Mike Lofgren's article should be read by everyone. What's wrong with the Republican party has probably never been so thoroughly described, so succinctly, anywhere else. The article was so good that it was difficult to decide what to excerpt. The article appeared at Truthout.org and was classified as News Analysisis. The article is "Goodbye to All That: Reflections of a GOP Operative Who Left the Cult." Although Lofgren mainly concerns himself with the problems of the Republican Party, the Democratic Party doesn't escape his scorn.
Monday, October 3, 2011
Interestingly, the article is written in such a way that it doesn't allege that Koch Industries broke the law in its dealings with Iran; it may insinuate that they broke the law, and with an uncareful reading of the article some may infer that the company broke the law. Bloomberg Markets provided the article to Koch Industries prior to publication in order to obtain their comments. Regarding sales to Iran, Koch's Director of Corporate Communications, Melissa Cohlmia, e-mailed this to the article's publisher:
Regarding sales to Iran, she wrote, “During the relevant time frame covered in your article, U.S. law allowed foreign subsidiaries of U.S. multinational companies to engage in trade involving countries subject to U.S. trade sanctions, including Iran, under certain conditions.”The article claims that Koch Industries "sidestepped" a trade ban with Iran; however, the evidence the article cites for that claim could just as easily be construed to be an effort to comply with the law, and there is nothing sinister about that.
Indeed, In April of 2008, Koch Industries hired a compliance and ethics manager for Europe and Asia, Ludmila Egorova-Farines, who immediately traveled to Koch's corporate headquarters in Wichita to attend an internal compliance conference. Egorova-Farines then traveled to France, in May, where she discovered that a subsidiary in Arles had paid bribes to obtain contracts. When she notified headquarters of what she had found, Koch sent investigators to look into her allegations. By September of the same year, those investigators had found evidence of violations of criminal law (bribes to obtain contracts) in six countries, beginning in 2002.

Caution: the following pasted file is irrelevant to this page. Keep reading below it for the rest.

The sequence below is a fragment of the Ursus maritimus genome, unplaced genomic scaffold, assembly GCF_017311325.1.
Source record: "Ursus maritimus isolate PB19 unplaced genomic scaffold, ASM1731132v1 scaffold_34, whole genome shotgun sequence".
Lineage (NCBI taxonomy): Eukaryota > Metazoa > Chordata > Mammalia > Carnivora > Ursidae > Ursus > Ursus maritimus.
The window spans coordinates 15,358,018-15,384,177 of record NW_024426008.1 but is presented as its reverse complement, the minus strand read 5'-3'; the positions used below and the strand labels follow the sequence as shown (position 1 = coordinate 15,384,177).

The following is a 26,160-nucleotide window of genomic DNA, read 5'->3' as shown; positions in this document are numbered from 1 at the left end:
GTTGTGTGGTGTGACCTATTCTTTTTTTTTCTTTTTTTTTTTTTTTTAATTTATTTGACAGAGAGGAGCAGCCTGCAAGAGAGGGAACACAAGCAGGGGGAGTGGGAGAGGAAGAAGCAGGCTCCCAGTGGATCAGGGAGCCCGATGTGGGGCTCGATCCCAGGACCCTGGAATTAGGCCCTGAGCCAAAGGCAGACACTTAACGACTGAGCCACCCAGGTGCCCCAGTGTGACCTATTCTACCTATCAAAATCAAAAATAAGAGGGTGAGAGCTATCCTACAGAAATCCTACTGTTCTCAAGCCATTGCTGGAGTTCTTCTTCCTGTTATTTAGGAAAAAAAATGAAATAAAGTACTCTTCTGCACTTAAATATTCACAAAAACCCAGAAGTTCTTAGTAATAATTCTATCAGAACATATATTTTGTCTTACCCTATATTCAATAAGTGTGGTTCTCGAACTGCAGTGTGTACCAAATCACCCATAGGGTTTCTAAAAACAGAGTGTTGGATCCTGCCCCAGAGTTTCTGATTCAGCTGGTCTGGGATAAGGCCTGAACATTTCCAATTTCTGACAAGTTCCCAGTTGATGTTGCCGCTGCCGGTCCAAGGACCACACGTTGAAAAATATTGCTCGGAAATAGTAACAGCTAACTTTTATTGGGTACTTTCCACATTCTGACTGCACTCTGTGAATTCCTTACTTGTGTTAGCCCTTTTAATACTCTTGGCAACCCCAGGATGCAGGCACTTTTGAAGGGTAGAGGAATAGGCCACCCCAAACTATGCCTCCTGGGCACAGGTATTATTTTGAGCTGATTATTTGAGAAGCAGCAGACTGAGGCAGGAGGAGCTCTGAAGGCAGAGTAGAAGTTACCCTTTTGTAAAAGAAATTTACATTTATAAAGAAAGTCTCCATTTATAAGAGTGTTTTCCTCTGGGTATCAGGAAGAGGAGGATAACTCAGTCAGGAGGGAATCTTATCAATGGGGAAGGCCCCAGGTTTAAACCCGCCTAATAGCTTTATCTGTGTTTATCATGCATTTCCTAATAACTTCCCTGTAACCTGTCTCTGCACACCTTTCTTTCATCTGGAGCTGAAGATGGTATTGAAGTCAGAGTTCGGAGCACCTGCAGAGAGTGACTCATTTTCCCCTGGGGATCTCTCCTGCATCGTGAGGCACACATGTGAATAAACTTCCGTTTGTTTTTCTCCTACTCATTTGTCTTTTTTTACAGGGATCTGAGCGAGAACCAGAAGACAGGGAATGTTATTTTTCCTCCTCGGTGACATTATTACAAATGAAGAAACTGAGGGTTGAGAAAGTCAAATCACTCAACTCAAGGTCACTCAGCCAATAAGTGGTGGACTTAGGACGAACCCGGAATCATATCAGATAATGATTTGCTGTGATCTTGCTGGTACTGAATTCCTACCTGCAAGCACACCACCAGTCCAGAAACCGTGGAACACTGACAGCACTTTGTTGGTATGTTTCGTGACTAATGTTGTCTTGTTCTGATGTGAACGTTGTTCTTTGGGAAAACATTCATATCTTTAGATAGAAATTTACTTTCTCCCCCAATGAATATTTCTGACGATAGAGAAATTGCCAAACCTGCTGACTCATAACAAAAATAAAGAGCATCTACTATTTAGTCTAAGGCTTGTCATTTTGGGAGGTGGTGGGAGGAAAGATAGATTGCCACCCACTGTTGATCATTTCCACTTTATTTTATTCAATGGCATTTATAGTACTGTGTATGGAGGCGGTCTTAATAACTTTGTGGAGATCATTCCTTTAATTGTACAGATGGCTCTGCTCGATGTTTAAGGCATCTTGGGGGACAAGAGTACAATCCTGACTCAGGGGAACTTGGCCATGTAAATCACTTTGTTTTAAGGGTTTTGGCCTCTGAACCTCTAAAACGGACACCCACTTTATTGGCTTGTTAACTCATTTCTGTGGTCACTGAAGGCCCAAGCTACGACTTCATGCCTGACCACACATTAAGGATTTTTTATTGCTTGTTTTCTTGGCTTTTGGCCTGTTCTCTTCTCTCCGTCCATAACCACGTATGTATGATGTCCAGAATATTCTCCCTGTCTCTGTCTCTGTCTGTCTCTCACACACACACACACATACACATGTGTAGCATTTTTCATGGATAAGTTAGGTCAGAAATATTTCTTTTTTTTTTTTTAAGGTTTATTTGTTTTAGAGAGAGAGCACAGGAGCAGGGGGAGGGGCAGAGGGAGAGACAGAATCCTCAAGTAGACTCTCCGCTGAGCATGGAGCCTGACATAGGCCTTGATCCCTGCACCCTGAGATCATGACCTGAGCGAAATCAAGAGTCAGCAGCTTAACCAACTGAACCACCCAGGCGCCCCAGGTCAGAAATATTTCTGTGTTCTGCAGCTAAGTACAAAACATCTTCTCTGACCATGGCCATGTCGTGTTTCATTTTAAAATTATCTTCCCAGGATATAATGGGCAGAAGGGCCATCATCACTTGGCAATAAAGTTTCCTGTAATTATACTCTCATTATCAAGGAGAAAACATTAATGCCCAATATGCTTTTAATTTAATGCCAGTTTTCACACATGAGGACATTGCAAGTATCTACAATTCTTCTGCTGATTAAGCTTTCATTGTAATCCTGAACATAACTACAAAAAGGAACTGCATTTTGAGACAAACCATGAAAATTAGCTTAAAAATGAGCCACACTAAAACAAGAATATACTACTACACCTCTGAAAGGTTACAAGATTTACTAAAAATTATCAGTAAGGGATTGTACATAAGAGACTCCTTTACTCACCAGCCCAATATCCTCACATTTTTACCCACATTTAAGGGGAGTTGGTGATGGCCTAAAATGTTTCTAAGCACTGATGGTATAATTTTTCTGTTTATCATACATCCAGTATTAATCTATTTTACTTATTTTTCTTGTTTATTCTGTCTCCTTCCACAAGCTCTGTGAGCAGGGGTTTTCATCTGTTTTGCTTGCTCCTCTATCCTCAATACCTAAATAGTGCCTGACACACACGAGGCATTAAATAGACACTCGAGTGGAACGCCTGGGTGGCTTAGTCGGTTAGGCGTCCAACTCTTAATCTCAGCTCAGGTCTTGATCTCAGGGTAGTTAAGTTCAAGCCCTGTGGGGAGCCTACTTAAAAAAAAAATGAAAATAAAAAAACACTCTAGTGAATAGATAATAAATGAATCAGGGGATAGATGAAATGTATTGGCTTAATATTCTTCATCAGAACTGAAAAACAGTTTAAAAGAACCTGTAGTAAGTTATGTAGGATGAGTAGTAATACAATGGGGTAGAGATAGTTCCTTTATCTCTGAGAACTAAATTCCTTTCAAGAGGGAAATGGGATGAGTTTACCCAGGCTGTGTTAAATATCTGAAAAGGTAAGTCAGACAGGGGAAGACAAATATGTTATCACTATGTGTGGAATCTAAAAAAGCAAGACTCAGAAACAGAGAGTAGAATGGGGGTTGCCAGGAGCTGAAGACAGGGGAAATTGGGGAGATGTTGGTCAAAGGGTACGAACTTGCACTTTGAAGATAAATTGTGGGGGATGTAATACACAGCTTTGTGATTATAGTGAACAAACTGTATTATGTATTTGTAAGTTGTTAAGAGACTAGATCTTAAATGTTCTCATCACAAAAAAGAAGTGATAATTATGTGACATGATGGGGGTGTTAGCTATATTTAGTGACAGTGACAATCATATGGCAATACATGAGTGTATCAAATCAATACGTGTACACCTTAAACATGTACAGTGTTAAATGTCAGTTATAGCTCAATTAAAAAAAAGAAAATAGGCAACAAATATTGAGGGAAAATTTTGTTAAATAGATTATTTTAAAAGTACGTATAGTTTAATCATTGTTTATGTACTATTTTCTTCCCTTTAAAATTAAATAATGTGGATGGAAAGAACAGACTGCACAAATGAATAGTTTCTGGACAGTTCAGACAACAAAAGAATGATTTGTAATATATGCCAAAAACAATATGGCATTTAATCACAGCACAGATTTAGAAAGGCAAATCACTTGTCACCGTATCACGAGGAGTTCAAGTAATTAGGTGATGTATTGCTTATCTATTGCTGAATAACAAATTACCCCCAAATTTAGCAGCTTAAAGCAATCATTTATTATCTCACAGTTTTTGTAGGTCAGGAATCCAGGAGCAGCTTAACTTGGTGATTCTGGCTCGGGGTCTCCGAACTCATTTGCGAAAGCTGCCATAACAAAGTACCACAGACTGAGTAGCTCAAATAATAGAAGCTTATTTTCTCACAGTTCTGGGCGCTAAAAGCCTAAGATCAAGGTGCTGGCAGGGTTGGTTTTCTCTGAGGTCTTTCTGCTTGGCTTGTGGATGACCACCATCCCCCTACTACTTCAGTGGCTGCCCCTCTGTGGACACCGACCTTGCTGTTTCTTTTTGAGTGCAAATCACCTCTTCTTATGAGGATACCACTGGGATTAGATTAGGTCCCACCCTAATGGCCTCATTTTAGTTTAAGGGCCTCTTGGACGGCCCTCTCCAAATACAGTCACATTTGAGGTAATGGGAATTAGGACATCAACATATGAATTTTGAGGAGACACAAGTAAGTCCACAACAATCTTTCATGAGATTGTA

Egorova-Farines was removed from the investigation in August, 2008, and she was terminated for incompetence in June of 2009. She sued Koch-Glitsch, a Koch Industries subsidiary, for wrongful termination, but Bloomberg Markets' article does not state whether her suit was successful; however, it does state that a letter from "Koch Industries," written on December 8, 2008, was entered into evidence at a French trial, and states that the letter became public in a French civil court ruling in September of 2010. Perhaps the letter was entered into evidence during Egorova-Farines wrongful termination suit. Perhaps the French court's ruling was that Egorova-Farines was not improperly terminated.
The "smoking gun," mentioned by Sara Sun Beale, was found, apparently, in the letter made public by the French court. Apparently, but we're not sure, the letter is about paying bribes to obtain contracts. Did Koch Industries pay a bribe to obtain an Iranian contract? All we know at this point is that the investigators found evidence of bribery to obtain contracts in "six countries." If the company did pay a bribe to obtain business in Iran, was the business that it obtained forbidden by law? There are two separate issues there.